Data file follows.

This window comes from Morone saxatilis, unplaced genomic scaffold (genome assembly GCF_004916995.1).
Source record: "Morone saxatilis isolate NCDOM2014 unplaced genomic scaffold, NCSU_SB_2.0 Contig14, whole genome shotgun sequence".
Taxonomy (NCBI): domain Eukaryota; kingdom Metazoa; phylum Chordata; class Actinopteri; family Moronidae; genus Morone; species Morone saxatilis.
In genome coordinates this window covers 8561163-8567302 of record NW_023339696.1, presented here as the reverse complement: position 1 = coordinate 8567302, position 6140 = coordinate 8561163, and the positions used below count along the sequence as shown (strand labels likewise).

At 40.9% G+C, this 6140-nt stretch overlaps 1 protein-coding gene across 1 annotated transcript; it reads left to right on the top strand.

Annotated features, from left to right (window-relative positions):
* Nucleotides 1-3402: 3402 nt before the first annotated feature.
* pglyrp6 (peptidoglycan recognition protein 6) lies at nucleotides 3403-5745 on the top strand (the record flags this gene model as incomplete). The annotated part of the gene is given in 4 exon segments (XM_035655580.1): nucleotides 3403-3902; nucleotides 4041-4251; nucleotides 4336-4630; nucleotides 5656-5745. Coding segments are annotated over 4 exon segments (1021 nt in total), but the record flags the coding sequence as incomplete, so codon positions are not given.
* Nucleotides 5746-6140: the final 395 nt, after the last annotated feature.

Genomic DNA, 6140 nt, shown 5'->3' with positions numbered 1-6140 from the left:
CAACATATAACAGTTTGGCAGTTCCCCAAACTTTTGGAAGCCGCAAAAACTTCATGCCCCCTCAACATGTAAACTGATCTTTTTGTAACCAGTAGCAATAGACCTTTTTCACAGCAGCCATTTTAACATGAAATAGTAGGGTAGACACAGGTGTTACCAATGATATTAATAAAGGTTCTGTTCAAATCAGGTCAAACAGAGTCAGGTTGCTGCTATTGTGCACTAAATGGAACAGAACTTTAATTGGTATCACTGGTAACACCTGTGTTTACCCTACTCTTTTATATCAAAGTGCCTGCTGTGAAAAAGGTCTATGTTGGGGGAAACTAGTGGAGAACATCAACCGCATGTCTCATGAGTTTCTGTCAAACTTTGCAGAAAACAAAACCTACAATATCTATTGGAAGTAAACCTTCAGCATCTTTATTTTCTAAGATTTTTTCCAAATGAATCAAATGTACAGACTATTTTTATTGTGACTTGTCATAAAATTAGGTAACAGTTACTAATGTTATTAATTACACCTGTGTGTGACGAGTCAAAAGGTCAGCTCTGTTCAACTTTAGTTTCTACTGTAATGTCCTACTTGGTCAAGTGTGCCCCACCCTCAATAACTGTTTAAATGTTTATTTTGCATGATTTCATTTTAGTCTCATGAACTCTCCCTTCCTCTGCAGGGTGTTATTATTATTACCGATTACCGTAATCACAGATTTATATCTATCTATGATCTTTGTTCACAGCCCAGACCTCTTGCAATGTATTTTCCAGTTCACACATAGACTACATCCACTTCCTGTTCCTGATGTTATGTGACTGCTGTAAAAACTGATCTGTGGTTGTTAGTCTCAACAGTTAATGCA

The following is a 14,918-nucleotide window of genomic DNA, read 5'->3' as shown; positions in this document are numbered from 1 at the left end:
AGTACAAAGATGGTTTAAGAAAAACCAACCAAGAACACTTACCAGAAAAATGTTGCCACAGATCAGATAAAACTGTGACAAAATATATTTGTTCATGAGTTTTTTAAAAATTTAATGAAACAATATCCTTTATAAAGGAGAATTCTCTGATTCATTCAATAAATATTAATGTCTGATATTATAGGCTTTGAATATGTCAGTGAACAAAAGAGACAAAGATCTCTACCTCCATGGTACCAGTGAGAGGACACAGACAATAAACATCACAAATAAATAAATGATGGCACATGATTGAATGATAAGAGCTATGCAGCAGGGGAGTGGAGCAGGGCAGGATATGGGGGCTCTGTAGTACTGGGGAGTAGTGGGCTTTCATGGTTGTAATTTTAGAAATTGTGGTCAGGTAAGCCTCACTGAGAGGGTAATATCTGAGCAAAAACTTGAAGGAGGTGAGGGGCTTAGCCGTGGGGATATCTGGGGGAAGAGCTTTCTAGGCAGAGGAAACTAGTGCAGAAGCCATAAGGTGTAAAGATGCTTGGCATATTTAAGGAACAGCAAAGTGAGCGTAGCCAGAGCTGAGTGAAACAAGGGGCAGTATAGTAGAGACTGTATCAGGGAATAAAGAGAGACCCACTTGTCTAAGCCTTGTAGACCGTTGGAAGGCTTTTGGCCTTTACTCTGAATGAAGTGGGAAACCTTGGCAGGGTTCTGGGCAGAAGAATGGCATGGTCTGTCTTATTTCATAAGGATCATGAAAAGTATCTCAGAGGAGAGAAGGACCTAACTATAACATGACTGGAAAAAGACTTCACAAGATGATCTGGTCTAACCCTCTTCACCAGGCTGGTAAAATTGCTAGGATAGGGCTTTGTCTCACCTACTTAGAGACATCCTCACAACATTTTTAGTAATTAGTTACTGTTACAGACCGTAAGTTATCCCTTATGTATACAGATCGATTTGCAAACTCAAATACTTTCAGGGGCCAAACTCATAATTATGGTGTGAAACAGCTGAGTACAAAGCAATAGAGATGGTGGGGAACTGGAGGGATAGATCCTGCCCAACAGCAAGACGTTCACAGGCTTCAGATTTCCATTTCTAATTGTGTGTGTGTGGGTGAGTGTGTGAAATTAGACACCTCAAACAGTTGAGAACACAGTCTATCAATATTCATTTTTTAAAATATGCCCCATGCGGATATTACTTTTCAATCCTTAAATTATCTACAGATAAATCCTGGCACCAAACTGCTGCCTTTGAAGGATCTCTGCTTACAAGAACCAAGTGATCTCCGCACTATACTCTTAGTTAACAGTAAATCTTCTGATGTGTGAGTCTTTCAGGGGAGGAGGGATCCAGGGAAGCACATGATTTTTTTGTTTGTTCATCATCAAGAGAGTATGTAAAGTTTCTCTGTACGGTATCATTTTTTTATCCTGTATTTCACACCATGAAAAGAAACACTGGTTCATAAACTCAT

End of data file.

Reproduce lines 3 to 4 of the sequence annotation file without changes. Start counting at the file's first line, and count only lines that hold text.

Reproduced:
Taxonomy (NCBI): domain Eukaryota; kingdom Metazoa; phylum Chordata; class Actinopteri; family Moronidae; genus Morone; species Morone saxatilis.
In genome coordinates this window covers 8561163-8567302 of record NW_023339696.1, presented here as the reverse complement: position 1 = coordinate 8567302, position 6140 = coordinate 8561163, and the positions used below count along the sequence as shown (strand labels likewise).